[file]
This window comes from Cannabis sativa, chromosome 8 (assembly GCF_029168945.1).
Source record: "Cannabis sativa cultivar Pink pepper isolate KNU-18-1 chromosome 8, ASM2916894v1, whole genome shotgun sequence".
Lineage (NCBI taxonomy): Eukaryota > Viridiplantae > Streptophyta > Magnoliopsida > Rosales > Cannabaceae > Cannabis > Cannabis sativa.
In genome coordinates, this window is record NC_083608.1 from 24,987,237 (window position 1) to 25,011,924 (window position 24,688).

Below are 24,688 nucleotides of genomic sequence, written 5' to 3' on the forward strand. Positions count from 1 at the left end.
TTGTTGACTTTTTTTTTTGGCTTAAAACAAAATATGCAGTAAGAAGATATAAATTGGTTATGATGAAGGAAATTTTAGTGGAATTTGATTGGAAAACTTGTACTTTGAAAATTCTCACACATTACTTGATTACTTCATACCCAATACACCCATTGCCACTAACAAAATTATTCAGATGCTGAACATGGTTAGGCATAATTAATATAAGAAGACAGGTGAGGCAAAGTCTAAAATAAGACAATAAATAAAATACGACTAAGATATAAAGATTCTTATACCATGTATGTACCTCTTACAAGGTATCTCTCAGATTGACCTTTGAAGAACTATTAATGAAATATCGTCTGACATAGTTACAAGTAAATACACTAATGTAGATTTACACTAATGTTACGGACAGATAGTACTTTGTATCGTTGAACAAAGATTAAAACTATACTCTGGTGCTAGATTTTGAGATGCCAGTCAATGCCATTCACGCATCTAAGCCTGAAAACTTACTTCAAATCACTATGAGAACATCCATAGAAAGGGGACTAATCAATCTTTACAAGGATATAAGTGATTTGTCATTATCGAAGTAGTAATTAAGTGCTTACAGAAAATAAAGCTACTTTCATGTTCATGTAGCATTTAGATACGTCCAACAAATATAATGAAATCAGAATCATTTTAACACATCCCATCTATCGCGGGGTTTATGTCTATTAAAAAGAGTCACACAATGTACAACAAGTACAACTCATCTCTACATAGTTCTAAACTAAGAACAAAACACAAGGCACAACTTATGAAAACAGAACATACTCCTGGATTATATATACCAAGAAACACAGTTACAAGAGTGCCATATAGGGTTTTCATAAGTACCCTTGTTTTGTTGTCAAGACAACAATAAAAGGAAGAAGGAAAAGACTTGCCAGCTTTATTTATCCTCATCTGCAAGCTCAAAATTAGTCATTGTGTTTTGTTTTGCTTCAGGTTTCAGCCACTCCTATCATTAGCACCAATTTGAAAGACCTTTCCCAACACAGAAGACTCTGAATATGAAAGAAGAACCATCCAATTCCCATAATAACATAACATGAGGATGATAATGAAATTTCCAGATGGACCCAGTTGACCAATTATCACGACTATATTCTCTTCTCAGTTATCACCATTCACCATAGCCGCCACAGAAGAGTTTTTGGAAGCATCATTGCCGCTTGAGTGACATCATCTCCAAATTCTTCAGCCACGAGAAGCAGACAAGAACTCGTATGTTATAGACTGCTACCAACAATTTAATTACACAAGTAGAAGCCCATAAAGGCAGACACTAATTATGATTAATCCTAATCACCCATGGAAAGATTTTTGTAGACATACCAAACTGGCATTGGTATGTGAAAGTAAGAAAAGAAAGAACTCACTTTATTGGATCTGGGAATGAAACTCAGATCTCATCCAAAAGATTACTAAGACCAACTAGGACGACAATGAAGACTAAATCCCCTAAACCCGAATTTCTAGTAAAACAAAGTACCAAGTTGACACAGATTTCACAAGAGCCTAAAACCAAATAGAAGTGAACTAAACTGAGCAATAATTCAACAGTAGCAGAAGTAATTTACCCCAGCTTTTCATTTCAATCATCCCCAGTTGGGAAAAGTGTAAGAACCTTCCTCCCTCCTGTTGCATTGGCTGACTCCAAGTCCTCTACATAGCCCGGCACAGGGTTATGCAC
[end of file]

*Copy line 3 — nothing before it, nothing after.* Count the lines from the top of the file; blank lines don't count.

Lineage (NCBI taxonomy): Eukaryota > Viridiplantae > Streptophyta > Magnoliopsida > Rosales > Cannabaceae > Cannabis > Cannabis sativa.